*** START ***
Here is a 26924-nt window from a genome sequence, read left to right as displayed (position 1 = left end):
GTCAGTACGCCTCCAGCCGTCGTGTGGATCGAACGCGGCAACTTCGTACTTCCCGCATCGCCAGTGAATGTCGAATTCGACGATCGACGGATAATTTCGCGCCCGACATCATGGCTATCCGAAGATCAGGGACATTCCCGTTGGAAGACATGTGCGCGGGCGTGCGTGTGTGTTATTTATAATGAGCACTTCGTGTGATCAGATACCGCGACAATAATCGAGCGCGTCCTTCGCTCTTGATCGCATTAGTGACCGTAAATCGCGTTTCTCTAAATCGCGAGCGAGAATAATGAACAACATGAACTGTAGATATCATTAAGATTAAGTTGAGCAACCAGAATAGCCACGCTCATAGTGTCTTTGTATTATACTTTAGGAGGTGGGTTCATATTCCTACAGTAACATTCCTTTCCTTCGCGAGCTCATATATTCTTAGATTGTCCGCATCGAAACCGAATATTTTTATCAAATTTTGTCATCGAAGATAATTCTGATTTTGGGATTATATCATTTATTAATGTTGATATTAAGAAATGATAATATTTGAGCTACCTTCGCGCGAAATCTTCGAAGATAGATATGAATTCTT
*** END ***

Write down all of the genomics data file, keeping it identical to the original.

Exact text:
Here is a 26924-nt window from a genome sequence, read left to right as displayed (position 1 = left end):
GTCAGTACGCCTCCAGCCGTCGTGTGGATCGAACGCGGCAACTTCGTACTTCCCGCATCGCCAGTGAATGTCGAATTCGACGATCGACGGATAATTTCGCGCCCGACATCATGGCTATCCGAAGATCAGGGACATTCCCGTTGGAAGACATGTGCGCGGGCGTGCGTGTGTGTTATTTATAATGAGCACTTCGTGTGATCAGATACCGCGACAATAATCGAGCGCGTCCTTCGCTCTTGATCGCATTAGTGACCGTAAATCGCGTTTCTCTAAATCGCGAGCGAGAATAATGAACAACATGAACTGTAGATATCATTAAGATTAAGTTGAGCAACCAGAATAGCCACGCTCATAGTGTCTTTGTATTATACTTTAGGAGGTGGGTTCATATTCCTACAGTAACATTCCTTTCCTTCGCGAGCTCATATATTCTTAGATTGTCCGCATCGAAACCGAATATTTTTATCAAATTTTGTCATCGAAGATAATTCTGATTTTGGGATTATATCATTTATTAATGTTGATATTAAGAAATGATAATATTTGAGCTACCTTCGCGCGAAATCTTCGAAGATAGATATGAATTCTT